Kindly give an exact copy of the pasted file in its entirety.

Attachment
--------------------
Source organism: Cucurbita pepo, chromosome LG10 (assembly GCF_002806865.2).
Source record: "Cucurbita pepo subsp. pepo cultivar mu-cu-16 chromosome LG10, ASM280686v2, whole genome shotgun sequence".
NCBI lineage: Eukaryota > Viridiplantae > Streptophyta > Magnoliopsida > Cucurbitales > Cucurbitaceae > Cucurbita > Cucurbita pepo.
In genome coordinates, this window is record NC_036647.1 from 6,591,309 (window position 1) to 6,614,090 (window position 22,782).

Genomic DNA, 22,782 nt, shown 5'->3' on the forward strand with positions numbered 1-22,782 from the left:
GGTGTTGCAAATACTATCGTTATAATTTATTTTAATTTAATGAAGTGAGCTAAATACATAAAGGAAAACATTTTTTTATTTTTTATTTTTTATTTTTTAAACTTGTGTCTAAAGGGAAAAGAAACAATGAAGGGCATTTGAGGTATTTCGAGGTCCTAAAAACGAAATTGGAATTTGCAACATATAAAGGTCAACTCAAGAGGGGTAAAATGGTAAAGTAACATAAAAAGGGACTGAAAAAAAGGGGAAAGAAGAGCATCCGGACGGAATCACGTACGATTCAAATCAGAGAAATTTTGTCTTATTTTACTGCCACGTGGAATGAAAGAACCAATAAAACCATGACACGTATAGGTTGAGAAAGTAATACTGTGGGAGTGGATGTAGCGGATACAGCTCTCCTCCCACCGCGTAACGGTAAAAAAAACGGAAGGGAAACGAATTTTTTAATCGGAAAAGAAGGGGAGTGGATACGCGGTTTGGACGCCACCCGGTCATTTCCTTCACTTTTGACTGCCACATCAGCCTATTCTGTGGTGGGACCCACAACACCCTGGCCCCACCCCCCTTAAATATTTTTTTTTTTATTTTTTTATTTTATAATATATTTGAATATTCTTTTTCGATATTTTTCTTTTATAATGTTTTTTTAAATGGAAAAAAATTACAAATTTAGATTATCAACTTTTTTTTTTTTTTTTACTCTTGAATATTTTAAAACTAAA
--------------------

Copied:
Source organism: Cucurbita pepo, chromosome LG10 (assembly GCF_002806865.2).
Source record: "Cucurbita pepo subsp. pepo cultivar mu-cu-16 chromosome LG10, ASM280686v2, whole genome shotgun sequence".
NCBI lineage: Eukaryota > Viridiplantae > Streptophyta > Magnoliopsida > Cucurbitales > Cucurbitaceae > Cucurbita > Cucurbita pepo.
In genome coordinates, this window is record NC_036647.1 from 6,591,309 (window position 1) to 6,614,090 (window position 22,782).

Genomic DNA, 22,782 nt, shown 5'->3' on the forward strand with positions numbered 1-22,782 from the left:
GGTGTTGCAAATACTATCGTTATAATTTATTTTAATTTAATGAAGTGAGCTAAATACATAAAGGAAAACATTTTTTTATTTTTTATTTTTTATTTTTTAAACTTGTGTCTAAAGGGAAAAGAAACAATGAAGGGCATTTGAGGTATTTCGAGGTCCTAAAAACGAAATTGGAATTTGCAACATATAAAGGTCAACTCAAGAGGGGTAAAATGGTAAAGTAACATAAAAAGGGACTGAAAAAAAGGGGAAAGAAGAGCATCCGGACGGAATCACGTACGATTCAAATCAGAGAAATTTTGTCTTATTTTACTGCCACGTGGAATGAAAGAACCAATAAAACCATGACACGTATAGGTTGAGAAAGTAATACTGTGGGAGTGGATGTAGCGGATACAGCTCTCCTCCCACCGCGTAACGGTAAAAAAAACGGAAGGGAAACGAATTTTTTAATCGGAAAAGAAGGGGAGTGGATACGCGGTTTGGACGCCACCCGGTCATTTCCTTCACTTTTGACTGCCACATCAGCCTATTCTGTGGTGGGACCCACAACACCCTGGCCCCACCCCCCTTAAATATTTTTTTTTTTATTTTTTTATTTTATAATATATTTGAATATTCTTTTTCGATATTTTTCTTTTATAATGTTTTTTTAAATGGAAAAAAATTACAAATTTAGATTATCAACTTTTTTTTTTTTTTTTACTCTTGAATATTTTAAAACTAAA